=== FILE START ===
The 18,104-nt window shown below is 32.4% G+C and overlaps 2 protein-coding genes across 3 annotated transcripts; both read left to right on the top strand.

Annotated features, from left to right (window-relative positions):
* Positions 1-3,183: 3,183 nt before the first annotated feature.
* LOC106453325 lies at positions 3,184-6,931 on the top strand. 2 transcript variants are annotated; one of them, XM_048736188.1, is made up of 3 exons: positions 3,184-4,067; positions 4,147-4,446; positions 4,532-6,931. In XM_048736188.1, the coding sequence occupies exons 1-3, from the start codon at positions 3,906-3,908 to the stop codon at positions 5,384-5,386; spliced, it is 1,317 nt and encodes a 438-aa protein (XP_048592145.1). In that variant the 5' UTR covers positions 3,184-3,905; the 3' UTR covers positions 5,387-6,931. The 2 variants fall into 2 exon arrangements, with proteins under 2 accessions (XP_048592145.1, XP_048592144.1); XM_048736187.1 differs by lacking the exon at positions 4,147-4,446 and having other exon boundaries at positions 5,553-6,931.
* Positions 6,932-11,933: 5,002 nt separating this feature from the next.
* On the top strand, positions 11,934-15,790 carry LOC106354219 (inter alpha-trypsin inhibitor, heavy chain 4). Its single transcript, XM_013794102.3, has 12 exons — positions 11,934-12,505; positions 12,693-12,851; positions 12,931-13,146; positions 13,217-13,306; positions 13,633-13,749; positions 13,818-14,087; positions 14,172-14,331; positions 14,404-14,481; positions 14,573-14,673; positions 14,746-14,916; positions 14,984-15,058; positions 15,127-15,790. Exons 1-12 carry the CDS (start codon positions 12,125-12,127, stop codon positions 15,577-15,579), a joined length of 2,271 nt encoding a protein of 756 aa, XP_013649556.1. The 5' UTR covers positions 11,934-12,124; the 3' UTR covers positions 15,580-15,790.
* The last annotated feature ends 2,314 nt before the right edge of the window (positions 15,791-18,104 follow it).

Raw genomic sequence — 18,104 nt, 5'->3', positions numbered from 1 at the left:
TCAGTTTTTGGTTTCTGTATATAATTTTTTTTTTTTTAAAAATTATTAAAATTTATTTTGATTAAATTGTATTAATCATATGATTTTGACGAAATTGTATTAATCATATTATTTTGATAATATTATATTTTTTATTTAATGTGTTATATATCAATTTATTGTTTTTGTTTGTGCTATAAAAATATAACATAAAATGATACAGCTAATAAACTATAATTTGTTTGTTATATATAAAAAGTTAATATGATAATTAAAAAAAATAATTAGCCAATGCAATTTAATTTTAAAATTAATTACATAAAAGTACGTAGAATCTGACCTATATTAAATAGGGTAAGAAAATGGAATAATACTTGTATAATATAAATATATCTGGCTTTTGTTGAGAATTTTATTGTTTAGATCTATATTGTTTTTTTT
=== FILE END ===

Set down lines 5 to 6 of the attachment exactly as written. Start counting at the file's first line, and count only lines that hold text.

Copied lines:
* Positions 6,932-11,933: 5,002 nt separating this feature from the next.
* On the top strand, positions 11,934-15,790 carry LOC106354219 (inter alpha-trypsin inhibitor, heavy chain 4). Its single transcript, XM_013794102.3, has 12 exons — positions 11,934-12,505; positions 12,693-12,851; positions 12,931-13,146; positions 13,217-13,306; positions 13,633-13,749; positions 13,818-14,087; positions 14,172-14,331; positions 14,404-14,481; positions 14,573-14,673; positions 14,746-14,916; positions 14,984-15,058; positions 15,127-15,790. Exons 1-12 carry the CDS (start codon positions 12,125-12,127, stop codon positions 15,577-15,579), a joined length of 2,271 nt encoding a protein of 756 aa, XP_013649556.1. The 5' UTR covers positions 11,934-12,124; the 3' UTR covers positions 15,580-15,790.